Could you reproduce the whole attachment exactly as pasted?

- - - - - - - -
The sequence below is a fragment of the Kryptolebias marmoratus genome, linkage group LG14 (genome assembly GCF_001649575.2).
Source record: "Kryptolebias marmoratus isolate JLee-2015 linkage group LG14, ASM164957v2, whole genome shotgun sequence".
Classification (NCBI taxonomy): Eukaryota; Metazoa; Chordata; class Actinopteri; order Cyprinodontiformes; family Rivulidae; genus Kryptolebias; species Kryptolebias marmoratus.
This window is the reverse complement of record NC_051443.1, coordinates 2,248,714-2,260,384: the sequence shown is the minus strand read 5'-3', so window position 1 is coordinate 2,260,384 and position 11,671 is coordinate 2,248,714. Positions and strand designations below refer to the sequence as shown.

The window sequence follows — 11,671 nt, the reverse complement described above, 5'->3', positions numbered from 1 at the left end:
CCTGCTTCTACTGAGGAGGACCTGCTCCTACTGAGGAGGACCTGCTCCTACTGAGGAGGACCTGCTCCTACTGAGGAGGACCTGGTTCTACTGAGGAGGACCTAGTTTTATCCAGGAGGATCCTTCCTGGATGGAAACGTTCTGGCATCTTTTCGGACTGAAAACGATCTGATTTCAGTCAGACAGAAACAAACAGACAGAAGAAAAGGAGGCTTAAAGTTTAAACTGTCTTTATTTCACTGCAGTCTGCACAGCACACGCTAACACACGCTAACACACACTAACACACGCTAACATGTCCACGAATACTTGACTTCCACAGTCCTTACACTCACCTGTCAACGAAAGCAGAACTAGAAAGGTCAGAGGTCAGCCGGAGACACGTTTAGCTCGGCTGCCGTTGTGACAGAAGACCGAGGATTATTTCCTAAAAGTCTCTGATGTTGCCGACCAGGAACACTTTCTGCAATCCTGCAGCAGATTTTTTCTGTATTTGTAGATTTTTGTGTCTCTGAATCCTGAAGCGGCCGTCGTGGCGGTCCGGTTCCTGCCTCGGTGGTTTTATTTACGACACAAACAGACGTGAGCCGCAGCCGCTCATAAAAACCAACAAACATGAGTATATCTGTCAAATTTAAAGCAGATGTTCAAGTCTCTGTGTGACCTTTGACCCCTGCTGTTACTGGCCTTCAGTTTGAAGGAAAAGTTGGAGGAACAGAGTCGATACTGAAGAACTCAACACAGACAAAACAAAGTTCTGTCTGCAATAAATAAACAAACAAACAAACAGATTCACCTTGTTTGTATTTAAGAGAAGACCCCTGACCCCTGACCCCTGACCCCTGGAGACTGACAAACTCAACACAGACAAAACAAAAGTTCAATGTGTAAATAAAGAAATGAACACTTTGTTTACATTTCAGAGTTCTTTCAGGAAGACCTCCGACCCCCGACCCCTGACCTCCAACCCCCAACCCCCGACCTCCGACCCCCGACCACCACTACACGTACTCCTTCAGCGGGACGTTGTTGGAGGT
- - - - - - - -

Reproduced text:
The sequence below is a fragment of the Kryptolebias marmoratus genome, linkage group LG14 (genome assembly GCF_001649575.2).
Source record: "Kryptolebias marmoratus isolate JLee-2015 linkage group LG14, ASM164957v2, whole genome shotgun sequence".
Classification (NCBI taxonomy): Eukaryota; Metazoa; Chordata; class Actinopteri; order Cyprinodontiformes; family Rivulidae; genus Kryptolebias; species Kryptolebias marmoratus.
This window is the reverse complement of record NC_051443.1, coordinates 2,248,714-2,260,384: the sequence shown is the minus strand read 5'-3', so window position 1 is coordinate 2,260,384 and position 11,671 is coordinate 2,248,714. Positions and strand designations below refer to the sequence as shown.

The window sequence follows — 11,671 nt, the reverse complement described above, 5'->3', positions numbered from 1 at the left end:
CCTGCTTCTACTGAGGAGGACCTGCTCCTACTGAGGAGGACCTGCTCCTACTGAGGAGGACCTGCTCCTACTGAGGAGGACCTGGTTCTACTGAGGAGGACCTAGTTTTATCCAGGAGGATCCTTCCTGGATGGAAACGTTCTGGCATCTTTTCGGACTGAAAACGATCTGATTTCAGTCAGACAGAAACAAACAGACAGAAGAAAAGGAGGCTTAAAGTTTAAACTGTCTTTATTTCACTGCAGTCTGCACAGCACACGCTAACACACGCTAACACACACTAACACACGCTAACATGTCCACGAATACTTGACTTCCACAGTCCTTACACTCACCTGTCAACGAAAGCAGAACTAGAAAGGTCAGAGGTCAGCCGGAGACACGTTTAGCTCGGCTGCCGTTGTGACAGAAGACCGAGGATTATTTCCTAAAAGTCTCTGATGTTGCCGACCAGGAACACTTTCTGCAATCCTGCAGCAGATTTTTTCTGTATTTGTAGATTTTTGTGTCTCTGAATCCTGAAGCGGCCGTCGTGGCGGTCCGGTTCCTGCCTCGGTGGTTTTATTTACGACACAAACAGACGTGAGCCGCAGCCGCTCATAAAAACCAACAAACATGAGTATATCTGTCAAATTTAAAGCAGATGTTCAAGTCTCTGTGTGACCTTTGACCCCTGCTGTTACTGGCCTTCAGTTTGAAGGAAAAGTTGGAGGAACAGAGTCGATACTGAAGAACTCAACACAGACAAAACAAAGTTCTGTCTGCAATAAATAAACAAACAAACAAACAGATTCACCTTGTTTGTATTTAAGAGAAGACCCCTGACCCCTGACCCCTGACCCCTGGAGACTGACAAACTCAACACAGACAAAACAAAAGTTCAATGTGTAAATAAAGAAATGAACACTTTGTTTACATTTCAGAGTTCTTTCAGGAAGACCTCCGACCCCCGACCCCTGACCTCCAACCCCCAACCCCCGACCTCCGACCCCCGACCACCACTACACGTACTCCTTCAGCGGGACGTTGTTGGAGGT